To read Flannery O’Connor’s fiction is to be amused, provoked, and pushed to reconsider ourselves and our place in the world. A Roman Catholic and a native of Georgia, O’Connor created stories that inimitably blend humour, horror, and the mysteries of faith. While her writing is richly specific, evoking the dusty back roads and quirky characters of the American South, it deals powerfully with universal questions: What does it mean to be good? How should we live? What is the meaning of death? How can the divine penetrate the everyday world? In her relatively short lifetime (1925-1964), O’Connor created a powerful body of work, including two novels and a number of short stories and nonfiction pieces.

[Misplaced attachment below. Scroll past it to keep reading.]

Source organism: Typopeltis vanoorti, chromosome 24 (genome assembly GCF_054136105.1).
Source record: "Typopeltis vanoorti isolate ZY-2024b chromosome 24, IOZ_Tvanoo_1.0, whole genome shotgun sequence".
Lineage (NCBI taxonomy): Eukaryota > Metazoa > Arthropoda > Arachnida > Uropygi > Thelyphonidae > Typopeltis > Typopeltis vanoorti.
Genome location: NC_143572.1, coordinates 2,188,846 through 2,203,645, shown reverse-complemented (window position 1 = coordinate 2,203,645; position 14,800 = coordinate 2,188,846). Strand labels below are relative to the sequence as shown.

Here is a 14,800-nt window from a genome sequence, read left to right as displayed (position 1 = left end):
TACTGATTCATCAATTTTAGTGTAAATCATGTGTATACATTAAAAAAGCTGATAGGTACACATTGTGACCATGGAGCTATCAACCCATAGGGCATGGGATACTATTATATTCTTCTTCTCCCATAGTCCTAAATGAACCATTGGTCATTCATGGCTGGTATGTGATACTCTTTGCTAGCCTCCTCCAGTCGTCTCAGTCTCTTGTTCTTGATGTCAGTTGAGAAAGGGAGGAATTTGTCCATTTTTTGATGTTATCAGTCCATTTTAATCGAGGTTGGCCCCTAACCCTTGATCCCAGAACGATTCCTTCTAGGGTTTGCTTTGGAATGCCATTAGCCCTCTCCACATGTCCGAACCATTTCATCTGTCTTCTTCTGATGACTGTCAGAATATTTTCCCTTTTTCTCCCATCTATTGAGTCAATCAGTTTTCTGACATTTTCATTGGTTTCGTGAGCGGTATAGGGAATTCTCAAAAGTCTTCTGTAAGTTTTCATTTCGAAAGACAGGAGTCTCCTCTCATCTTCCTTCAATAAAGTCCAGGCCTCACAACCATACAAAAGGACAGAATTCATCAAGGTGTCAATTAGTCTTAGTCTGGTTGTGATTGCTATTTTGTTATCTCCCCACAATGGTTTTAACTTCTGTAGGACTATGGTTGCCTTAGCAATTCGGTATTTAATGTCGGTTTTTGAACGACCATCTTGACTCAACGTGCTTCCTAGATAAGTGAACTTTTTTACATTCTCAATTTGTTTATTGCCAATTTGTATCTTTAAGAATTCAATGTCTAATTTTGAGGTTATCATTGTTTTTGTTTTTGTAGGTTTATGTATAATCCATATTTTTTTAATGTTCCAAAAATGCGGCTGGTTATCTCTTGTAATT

Our base will be Savannah, O’Connor’s birthplace and childhood home. Here we will hold our discussions, visit the Flannery O’Connor Childhood Home Foundation and explore this beautiful antebellum city’s striking architecture laid out around twenty‐four squares. We will travel by private coach to Milledgeville to visit Andalusia, the O’Connor family farm. We will also visit O’Connor’s grave and the church where she worshipped in Milledgeville.
This will be our fifth Flannery O’Connor trip.
Click here for the itinerary and terms and conditions.
The writer operates at a peculiar crossroads where time and place and eternity somehow meet. His problem is to find that location.
– Flannery O’Connor